Gosh, well, hasn’t it been a long time? Since the last post way back in September 2013, which talked about our relocation and leaving the garden I’ve been blogging about for the last few years, I’ve been desperate to write but have waited until now. We haven’t moved yet, but we have only seven days left in our current and house and garden before we do move. As I write this I’m surrounded by boxes and bubble-wrapped things, the patio is full of plants that have been lifted or divided and the sun is shining in a very blue late winter sky. It’s going to be another mild, beautifully sunny day.
So many things have happened in the intervening months, I want to talk about them all here, but will split them out into separate posts to deter boredom. At the time of my last post, we had made the decision to move house. Rather, I had decided that instead of talking about moving house, we were actually going to do it. The process of selling our house was very short, it took but a few days. Finding a new house took one Saturday, though there were months of planning and research for that single day. It was the rest of the property chain and it’s slow progression that dragged the whole process out, delaying the move by weeks, which turned into months. Several times it came close to collapse and had to be pulled back from the brink. I was hoping to be making myself familiar with the new garden around Christmas, but that wasn’t going to happen, then it was shortly into the New Year – nope, not then either. Finally, it was going to be early Spring, a date was set, signed and sealed. So while I am still with the current garden, I have just seven days left to enjoy it and commit it to memory.
Last Autumn I signed off with putting the garden to sleep for one last time. Since the process of moving has taken so long, I am now seeing it gradually waken after winter for one last time. I am happy to report that we are still having continuous flower. The fuchsias were the last plants before winter to hold on, as they succumbed to cold, the primroses I planted a year ago took over the show, colourful, bright, gaudy and completely out of place with the surrounding winter brown and grey. They were joined by the winter honeysuckle that clambers over the fence and the Christmas Box (Sarcococca Confusa) in the front garden. Its heady fragrance was so powerful it could be sniffed from the pavement. I brought a small sprig of it into the house and it was almost overpowering. The primroses carried on while the Christmas Box faded but they were soon joined by the snowdrops while the daffodils emerged from the lawn. Now in late February, the crocuses and daffodils are beginning to flower and the threadbare scrappy grass is dotted with vibrant yellow.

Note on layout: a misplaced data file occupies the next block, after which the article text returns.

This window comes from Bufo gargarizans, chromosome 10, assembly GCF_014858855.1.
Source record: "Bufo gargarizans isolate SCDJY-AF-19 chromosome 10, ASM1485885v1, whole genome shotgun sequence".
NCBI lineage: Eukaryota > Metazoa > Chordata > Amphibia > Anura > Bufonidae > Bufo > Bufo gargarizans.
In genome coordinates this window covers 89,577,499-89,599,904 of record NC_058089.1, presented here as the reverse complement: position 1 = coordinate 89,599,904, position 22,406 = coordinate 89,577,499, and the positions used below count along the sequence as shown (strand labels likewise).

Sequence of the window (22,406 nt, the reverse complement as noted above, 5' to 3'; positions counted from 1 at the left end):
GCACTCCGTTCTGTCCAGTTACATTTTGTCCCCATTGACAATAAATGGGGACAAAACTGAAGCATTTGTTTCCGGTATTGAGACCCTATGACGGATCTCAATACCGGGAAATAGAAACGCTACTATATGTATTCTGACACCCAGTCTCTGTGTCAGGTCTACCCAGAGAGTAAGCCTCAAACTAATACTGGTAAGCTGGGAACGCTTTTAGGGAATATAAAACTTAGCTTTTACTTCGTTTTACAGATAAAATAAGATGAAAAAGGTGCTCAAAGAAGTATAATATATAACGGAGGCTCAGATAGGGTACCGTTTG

I’m happy to be writing again. The last few months have been a roller coaster but now I’m on the final stretch. I feel I need to fit so much in to the time remaining and I’m glad that so many of my favourite plants will be coming with me to the new garden and devastated at some that have to be left behind.
This relocation is a new start for me in many ways, a new address, a new job (eventually), a new lifestyle, a new part of the country, a new local climate, a new garden, a new blank canvas to begin again. A new process of creating a beautiful garden to learn and write about here.
PS: One of the changes was the camera I use to take photos. It’s going to take a bit of getting used to so you’ll have to suffer blurry pictures in the meantime until I get the hang of it.